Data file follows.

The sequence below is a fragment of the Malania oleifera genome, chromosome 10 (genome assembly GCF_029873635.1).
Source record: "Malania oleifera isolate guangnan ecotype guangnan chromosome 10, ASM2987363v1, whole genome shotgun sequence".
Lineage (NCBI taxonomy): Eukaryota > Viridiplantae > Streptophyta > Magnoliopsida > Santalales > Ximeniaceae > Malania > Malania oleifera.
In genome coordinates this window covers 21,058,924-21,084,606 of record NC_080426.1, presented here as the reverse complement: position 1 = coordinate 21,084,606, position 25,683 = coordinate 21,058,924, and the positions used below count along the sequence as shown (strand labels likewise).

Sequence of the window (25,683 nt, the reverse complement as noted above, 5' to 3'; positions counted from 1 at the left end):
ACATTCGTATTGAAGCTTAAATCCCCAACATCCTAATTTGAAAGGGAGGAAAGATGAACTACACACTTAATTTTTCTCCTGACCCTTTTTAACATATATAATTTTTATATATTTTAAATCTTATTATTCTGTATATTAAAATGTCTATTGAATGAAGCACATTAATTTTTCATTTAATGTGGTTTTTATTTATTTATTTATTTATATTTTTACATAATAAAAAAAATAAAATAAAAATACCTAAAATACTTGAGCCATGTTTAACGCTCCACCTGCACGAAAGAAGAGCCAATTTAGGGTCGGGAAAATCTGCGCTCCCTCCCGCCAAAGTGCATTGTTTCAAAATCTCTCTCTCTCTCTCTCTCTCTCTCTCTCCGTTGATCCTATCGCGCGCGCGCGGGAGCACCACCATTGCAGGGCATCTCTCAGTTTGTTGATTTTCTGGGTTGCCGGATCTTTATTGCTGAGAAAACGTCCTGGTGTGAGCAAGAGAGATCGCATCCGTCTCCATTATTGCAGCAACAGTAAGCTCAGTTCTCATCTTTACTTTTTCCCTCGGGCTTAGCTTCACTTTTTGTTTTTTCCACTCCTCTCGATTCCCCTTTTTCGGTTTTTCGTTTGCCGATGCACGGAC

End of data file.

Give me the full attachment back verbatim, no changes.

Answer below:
The sequence below is a fragment of the Malania oleifera genome, chromosome 10 (genome assembly GCF_029873635.1).
Source record: "Malania oleifera isolate guangnan ecotype guangnan chromosome 10, ASM2987363v1, whole genome shotgun sequence".
Lineage (NCBI taxonomy): Eukaryota > Viridiplantae > Streptophyta > Magnoliopsida > Santalales > Ximeniaceae > Malania > Malania oleifera.
In genome coordinates this window covers 21,058,924-21,084,606 of record NC_080426.1, presented here as the reverse complement: position 1 = coordinate 21,084,606, position 25,683 = coordinate 21,058,924, and the positions used below count along the sequence as shown (strand labels likewise).

Sequence of the window (25,683 nt, the reverse complement as noted above, 5' to 3'; positions counted from 1 at the left end):
ACATTCGTATTGAAGCTTAAATCCCCAACATCCTAATTTGAAAGGGAGGAAAGATGAACTACACACTTAATTTTTCTCCTGACCCTTTTTAACATATATAATTTTTATATATTTTAAATCTTATTATTCTGTATATTAAAATGTCTATTGAATGAAGCACATTAATTTTTCATTTAATGTGGTTTTTATTTATTTATTTATTTATATTTTTACATAATAAAAAAAATAAAATAAAAATACCTAAAATACTTGAGCCATGTTTAACGCTCCACCTGCACGAAAGAAGAGCCAATTTAGGGTCGGGAAAATCTGCGCTCCCTCCCGCCAAAGTGCATTGTTTCAAAATCTCTCTCTCTCTCTCTCTCTCTCTCTCTCCGTTGATCCTATCGCGCGCGCGCGGGAGCACCACCATTGCAGGGCATCTCTCAGTTTGTTGATTTTCTGGGTTGCCGGATCTTTATTGCTGAGAAAACGTCCTGGTGTGAGCAAGAGAGATCGCATCCGTCTCCATTATTGCAGCAACAGTAAGCTCAGTTCTCATCTTTACTTTTTCCCTCGGGCTTAGCTTCACTTTTTGTTTTTTCCACTCCTCTCGATTCCCCTTTTTCGGTTTTTCGTTTGCCGATGCACGGAC